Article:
A Shocking Discovery (Part One)

The 1930s was a turbulent decade for Italian psychiatry, largely due to widespread interest in "physical therapies" for treating asylum inmates. Use of Insulin coma, barbituate narcosis, and other medical interventions represented an exciting alternative to the psychoanalytic movement of the time in treating the untreatable. Given the widespread perception that mental patients represented an economic burden on society, Italy's Fascist government (likely inspired by the Erbkrank movement in Nazi Germany), began funding different research projects investigating somatic therapies for mental illness. At the forefront of this research was the medical team led by Ugo Cerletti.

180px-Ugo-Cerletti Born in 1877, Ugo Cerletti had studied with the most eminent neurologists of his time before graduating with twin specialties in neurology and neuropsychiatry. By 1935, he had become the Chair of the Department of Mental and Neurological Diseases at Universita Di Roma 'La Sapienza". After visiting Vienna to study insulin coma therapy under Manfred Sakel, Cerletti formed his own research program into chemical convulsion treatments. After observing the use of electrical stunning on hogs being prepared for slaughter however, Cerletti was struck by an inspiration. Since epileptic-type seizures induced by insulin and metrazol were already being used to treat schizophrenics in many countries, could electrically induced convulsions be used as well?

As part of his long-term research project, Cerletti used dogs as test subjects to induce seizures electrically. Although half of the animals died as a result of shock stopping the heart, Cerletti and his research assistant Lucio Bini discovered that electric current could be safely administered if the electrodes were applied to the dog's temples. The dog experiments continued (with the dog catcher's wagon making weekly stops at the clinic) and the bodies were autopsied to examine the effect of electric shock on their brains.

Despite perfecting the technique on dogs, testing the procedure on a human subject was very different. Cerletti was extremely hesitant about taking this next step for obvious reasons. As primary researcher, he would bear full responsibility for any death or serious injury that resulted. Still, his research team (Bini, Ferdinando Accornero, and Lamberto Longhi) developed an experimental device that would develop 80 to 100 volts of electricity for a fraction of a second.

And then...

On April 15, 1938, a 39-year old engineer from Milan was arrested while wandering about the railroad station in Rome. The patient (identified only as "S.E") was found to be actively hallucinating and complaining about being "telepathically influenced". Diagnosed with schizophrenia, S.E. became the first test subject for the new treatment (which Cerletti named electroshock). Exactly who provided the informed consent for the use of this experimental procedure on a human patient isn't recorded.

There are different versions of what happened during that first session (the actual date is disputed although it occurred in April, 1938). In addition to Cerletti and his team, there was also medical observers and a male nurse to tend to the patient. S.E. was reportedly very docile as he lay on the examining table while the electrodes were attached to his temples. The first trial was at 80 volts for a tenth of a second and all that happened was that the patient contracted suddenly and then relaxed. His vital signs were carefully monitored with no apparent problems.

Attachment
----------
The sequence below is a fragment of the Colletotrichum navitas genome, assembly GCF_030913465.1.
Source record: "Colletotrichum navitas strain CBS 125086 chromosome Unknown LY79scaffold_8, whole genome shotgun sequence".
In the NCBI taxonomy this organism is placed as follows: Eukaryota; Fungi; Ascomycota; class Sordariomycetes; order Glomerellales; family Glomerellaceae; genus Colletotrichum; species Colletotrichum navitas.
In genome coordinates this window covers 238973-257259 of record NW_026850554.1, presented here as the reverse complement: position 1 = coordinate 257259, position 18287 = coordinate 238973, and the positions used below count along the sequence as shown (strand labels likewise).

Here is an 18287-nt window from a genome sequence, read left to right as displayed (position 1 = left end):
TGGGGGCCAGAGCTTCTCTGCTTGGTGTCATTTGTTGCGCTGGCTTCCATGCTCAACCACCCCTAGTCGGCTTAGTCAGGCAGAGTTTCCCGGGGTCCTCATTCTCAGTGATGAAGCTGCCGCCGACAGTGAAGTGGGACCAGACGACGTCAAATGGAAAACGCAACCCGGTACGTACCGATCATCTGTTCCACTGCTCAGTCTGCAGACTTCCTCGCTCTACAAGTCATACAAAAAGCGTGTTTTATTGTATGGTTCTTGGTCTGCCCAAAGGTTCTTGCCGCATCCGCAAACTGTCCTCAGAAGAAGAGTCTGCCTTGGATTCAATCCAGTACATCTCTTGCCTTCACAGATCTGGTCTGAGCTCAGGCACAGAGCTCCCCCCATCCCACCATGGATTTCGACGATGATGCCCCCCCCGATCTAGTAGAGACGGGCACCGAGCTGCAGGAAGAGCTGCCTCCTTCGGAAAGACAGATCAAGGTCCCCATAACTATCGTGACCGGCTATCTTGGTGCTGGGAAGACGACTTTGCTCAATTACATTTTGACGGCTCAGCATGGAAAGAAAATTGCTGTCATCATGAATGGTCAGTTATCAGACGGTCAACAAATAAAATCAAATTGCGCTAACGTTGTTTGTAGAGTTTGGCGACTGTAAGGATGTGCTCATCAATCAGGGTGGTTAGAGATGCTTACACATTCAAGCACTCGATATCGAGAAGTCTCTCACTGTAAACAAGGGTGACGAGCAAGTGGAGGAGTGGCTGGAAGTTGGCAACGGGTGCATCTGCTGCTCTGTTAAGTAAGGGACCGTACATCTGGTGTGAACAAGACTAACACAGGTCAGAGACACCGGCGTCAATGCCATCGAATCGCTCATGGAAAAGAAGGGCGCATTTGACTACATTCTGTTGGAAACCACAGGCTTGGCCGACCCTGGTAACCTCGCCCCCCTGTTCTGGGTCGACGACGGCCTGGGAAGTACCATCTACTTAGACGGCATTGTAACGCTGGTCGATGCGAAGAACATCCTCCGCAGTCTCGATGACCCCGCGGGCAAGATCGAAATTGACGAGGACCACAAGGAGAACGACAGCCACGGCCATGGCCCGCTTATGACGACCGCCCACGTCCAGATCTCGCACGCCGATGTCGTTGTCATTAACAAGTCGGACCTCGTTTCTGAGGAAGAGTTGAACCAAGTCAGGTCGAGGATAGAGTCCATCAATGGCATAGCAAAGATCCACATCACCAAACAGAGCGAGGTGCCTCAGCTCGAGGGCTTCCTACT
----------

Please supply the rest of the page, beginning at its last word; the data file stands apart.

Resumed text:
After a second trial with the voltage raised to 90 volts with no apparent reaction (although the patient did start singing), the team debated whether to try again. It was at this point when the patient stated in a calm voice, "Careful, the first is pestiferous, the second mortiferous". Although the researchers were puzzled by what he meant, they continued on to the next stage.

On the third trial, with the apparatus turned up to the maximum voltage, S.E. had a classic grand mal epileptic seizure. He became pale, turned blue, and then stopped breathing. The doctors found that his heart was racing and, after forty-eight seconds, S.E. began breathing again on his own (so did the doctors). The patient then sat up calmly and asked what they wanted from him. According to Cerletti's account, S.E. denied any memory of what had just happened. And so ended the first electroshock treatment session.

After ten additional electroshock sessions, S.E. was considered well enough to be discharged from the hospital on June 17, 1938. Cerletti later reported that the patient was "in good condition and well oriented" and could return to his engineering job in Milan. A follow-up assessment a year later found the patient reporting that he was "very well". His wife added her own concerns about her husband's condition, however. She reported that her husband became increasingly paranoid and jealous just a few months after his release. She also mentioned that "sometimes during the night he would speak as though in answer to voices”. While electroshock was no cure for schizophrenia, Cerletti continued to use it with countless other patients and his discovery would soon be adopted around the world.

For better or worse, a new era had begun in psychiatry.

Continue to Part Two.


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